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Why does time-domain convolution correspond to frequency-domain multiplication? (visual)

Signal Processing Asked on November 27, 2020

I seek a visual explanation of this. I’ve already seen the maths, and can derive the proofs – they amount to nill for an intuitive understanding. Any amount of math is welcome, as long as serving to ultimately explain it visually.


Examples of excellent explanations:


Continuous vs Discrete: both are welcome, but ultimately the discrete case must be explainable. I’ve long thought of the input-side algorithm myself for continuous convolution, but never completed the picture; real analysis is tricky.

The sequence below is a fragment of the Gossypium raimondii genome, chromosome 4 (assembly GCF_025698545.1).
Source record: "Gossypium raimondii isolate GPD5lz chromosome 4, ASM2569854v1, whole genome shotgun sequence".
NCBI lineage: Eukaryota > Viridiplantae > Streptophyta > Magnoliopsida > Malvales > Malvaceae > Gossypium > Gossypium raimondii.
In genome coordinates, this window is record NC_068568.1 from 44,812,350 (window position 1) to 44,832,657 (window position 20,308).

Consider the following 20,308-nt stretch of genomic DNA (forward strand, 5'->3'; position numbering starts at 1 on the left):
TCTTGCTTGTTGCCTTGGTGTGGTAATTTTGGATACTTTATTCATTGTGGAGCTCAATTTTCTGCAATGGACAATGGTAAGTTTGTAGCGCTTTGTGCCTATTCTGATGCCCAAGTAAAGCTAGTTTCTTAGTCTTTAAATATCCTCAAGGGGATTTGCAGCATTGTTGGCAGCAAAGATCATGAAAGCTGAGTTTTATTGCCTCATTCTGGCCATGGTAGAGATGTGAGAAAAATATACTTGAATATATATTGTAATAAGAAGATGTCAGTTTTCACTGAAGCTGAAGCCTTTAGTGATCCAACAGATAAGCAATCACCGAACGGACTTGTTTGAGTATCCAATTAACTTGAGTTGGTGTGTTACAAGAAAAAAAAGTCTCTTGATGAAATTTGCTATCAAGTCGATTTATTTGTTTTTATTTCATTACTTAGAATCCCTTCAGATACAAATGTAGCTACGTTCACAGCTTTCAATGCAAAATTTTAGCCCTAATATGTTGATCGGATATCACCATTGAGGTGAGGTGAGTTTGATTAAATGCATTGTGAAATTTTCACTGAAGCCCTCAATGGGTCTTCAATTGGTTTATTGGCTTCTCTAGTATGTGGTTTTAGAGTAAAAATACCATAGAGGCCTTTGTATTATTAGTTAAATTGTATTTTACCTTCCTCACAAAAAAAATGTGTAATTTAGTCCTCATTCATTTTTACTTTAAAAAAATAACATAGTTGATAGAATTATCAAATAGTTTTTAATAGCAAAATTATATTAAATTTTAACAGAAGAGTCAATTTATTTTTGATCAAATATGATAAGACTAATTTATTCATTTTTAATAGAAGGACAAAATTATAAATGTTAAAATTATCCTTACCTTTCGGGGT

Circular vs linear: a complete explanation ought to cover both, but I’m primarily interested in linear convolution (rather, how the circular of padded signals is equivalent to linear).

Duality: ideally, should be covered (conv in freq domain <=> mult in time domain).


Ideas:

  1. Only right-padding works, and both inputs are padded; this looks like forcing inputs to correlate with lower and fractional frequencies (and more frequencies) relative to unpadded’s frame.
  2. Something about convolving with shifted deltas and observing modulations of complex sinusoids in other domain; awaiting clarification from @AndyWalls.

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